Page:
Everything will come right in the end. 😊. I love the time period depicted and the way I see another connection every time I read the book again.
Detailed report (of a) chaotic (time)
At 25+ hours, no! But I did enjoy listening to several hours many consecutive evenings
So I didn't listen to the first of this series, but got the second at a good price so that's why. It did take me a while to figure out enough to enjoy the story fully....about 6 hours.
I will say that the focus of this book was the chaotic scene of the Blitz .....there is much description of the rapid unfolding of events and resulting confusion. There was a little too much repetition of this kind thing: "Polly saw a man from the behind and thought it was so-and-so ....oh dear! If it is him then ....such-and-such-a-consequence ....then the man turned around and it wasn't him after all."
There is no fowl language, sex or interpersonal violence ....which was refreshing....I very much enjoyed it for these reasons alone!
Gave me a new understanding of a time I haven't studied much and I was inspired to look up and study more of what was touched on in the story line.
Has a redemptive ending!
The narration voice is horrible. I get stressed and pain in my ears from the tone and the tempo of words stacked up on each other in this sort of emphasis.
Certainly not if it's being brought by this voice.
The story was possibly interesting, but the voice made it impossible.
Yes, the voice.
Second of two books about ordinary people who endured the "Blitz" in London during WWII. The characters more fully developed and we began to love Alf and Binnie, the two child hellions orphaned. Chronology skipped around, so I had to pay attention to when we were. Listening to another 24 hour book was somewhat tedious and I thought the two books could have been shortened. The ending made the listener feel good with mysteries solved and time travelers all in their places.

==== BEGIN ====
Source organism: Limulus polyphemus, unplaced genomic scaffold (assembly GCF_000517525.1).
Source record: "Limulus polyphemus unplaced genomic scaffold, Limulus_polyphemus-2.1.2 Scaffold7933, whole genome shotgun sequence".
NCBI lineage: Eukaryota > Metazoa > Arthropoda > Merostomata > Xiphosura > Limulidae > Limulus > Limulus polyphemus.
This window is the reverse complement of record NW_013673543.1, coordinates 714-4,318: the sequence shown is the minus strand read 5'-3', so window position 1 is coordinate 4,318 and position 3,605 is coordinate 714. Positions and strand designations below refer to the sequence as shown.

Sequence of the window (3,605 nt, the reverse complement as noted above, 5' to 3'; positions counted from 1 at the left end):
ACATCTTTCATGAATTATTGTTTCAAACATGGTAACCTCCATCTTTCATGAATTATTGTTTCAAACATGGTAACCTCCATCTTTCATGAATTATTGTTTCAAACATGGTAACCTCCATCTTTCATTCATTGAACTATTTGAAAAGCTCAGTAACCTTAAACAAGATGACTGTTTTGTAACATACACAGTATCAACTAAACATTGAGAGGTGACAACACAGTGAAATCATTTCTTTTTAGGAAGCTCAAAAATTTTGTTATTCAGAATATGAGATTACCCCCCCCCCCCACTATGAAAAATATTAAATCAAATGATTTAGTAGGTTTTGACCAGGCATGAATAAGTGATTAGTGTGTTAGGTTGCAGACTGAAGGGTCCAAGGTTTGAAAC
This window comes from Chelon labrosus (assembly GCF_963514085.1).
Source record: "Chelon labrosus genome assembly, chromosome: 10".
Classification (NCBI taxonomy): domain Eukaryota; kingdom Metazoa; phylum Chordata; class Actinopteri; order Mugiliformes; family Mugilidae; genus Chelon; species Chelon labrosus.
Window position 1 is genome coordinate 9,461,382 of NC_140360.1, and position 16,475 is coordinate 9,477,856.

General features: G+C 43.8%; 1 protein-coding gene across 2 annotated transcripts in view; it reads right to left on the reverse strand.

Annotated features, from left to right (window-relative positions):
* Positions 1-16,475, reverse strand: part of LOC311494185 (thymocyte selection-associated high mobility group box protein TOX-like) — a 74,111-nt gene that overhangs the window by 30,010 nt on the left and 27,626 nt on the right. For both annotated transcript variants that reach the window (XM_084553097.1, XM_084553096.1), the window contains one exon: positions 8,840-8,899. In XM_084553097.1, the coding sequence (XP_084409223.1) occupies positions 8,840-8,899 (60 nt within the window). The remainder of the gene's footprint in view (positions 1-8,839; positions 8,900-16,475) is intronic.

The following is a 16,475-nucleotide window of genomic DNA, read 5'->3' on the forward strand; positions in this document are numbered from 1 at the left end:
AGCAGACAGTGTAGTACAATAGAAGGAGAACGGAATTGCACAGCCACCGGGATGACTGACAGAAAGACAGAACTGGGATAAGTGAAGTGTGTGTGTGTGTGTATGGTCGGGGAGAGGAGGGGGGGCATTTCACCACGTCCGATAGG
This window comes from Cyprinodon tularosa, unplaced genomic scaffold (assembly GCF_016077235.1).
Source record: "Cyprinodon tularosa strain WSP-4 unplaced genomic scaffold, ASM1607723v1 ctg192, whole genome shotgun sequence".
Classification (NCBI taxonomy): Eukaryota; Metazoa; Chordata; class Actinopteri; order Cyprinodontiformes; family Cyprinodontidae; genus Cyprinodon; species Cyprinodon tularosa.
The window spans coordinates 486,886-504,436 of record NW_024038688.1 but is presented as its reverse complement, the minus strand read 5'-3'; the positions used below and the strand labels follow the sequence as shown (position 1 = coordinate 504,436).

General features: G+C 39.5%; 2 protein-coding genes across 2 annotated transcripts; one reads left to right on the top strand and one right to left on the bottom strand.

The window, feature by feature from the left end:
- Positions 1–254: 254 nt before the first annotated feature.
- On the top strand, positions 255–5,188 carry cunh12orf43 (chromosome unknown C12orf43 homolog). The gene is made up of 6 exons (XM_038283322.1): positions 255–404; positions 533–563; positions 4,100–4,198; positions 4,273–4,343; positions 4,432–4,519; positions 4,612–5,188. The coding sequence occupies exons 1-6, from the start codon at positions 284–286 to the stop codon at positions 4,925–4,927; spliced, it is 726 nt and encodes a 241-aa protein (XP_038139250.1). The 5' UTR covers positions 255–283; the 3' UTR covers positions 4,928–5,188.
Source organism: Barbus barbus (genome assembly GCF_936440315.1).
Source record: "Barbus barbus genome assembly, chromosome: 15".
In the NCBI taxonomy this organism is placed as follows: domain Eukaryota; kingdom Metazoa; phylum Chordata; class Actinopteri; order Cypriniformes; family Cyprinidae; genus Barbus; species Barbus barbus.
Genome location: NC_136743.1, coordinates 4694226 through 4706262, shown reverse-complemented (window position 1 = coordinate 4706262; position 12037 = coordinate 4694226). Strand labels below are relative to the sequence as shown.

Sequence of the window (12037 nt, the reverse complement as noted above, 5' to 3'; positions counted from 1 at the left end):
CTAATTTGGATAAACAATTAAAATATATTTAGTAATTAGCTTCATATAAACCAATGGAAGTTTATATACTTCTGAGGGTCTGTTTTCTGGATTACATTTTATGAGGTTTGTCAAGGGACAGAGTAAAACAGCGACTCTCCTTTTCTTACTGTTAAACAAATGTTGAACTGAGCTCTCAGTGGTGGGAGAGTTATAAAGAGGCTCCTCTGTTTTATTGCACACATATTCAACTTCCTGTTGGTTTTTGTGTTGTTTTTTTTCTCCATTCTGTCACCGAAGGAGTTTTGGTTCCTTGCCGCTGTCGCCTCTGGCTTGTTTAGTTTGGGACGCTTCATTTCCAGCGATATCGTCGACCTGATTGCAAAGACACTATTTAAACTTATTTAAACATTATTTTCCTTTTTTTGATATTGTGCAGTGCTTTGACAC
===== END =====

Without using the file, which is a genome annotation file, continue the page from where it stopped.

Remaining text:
Watch out Doctor whoever you are!
This is a fun romp in the past that pulls you very much into the moment.
It is hard to pick one character but without giving it away I'd say the girl with no name is the closest to my heart.
Who would have thought World War Two could have been so difficult?
No seriously?!? She wrote this and was allowed to write more. Generous.
All the living ones
Connie Willis is one of my favorite authors, and I think this is hands-down one of her best books (along with "To Say Nothing of the Dog" and "Lincoln's Dreams"). The performance by Katherine Kellgren more than lives up to Willis's story and writing--it exceeds them both by far. This is not to denigrate the writing or storytelling of Willis, but to praise Kellgren's amazing reading. Kellgren creates a unique voice for each character, ones which matched quite nicely with how I'd imagined the characters would sound and, more importantly, which were easily and readily distinguished and identified. Even more impressive, Kellgren manages probably close to a dozen different accents, from northern Scotland to Yorkshire to typical London to American to Queen's English spoken by a German. She speaks clearly, at a pace slow enough to track, but quick enough to keep one going.
A fan of Connie Willis should pick this up without hesitation (though I will note that it is probably necessary to have read the first book in the series, "Blackout"). Someone new to Willis should read/listen to "Blackout" in order to purchase this audiobook and listen to Kellgren's fantastic rendition.
I've been listening to audio books for well over twenty years (even before audible was available). Secretly, I wish I could be a narrator.
Listen to "Blackout" before you listen to "All Clear". It's the exciting conclusion to "Blackout". The author did extensive research and the book educates you as well as entertains you. I was surprised at how the American author was able to incorporate particular British social norms, idioms, and speach patterns. She must have spent a lot of time in Britain. The plot has a lot of twists and turns and surprises and keeps you guessing until the end. Great book. Well written.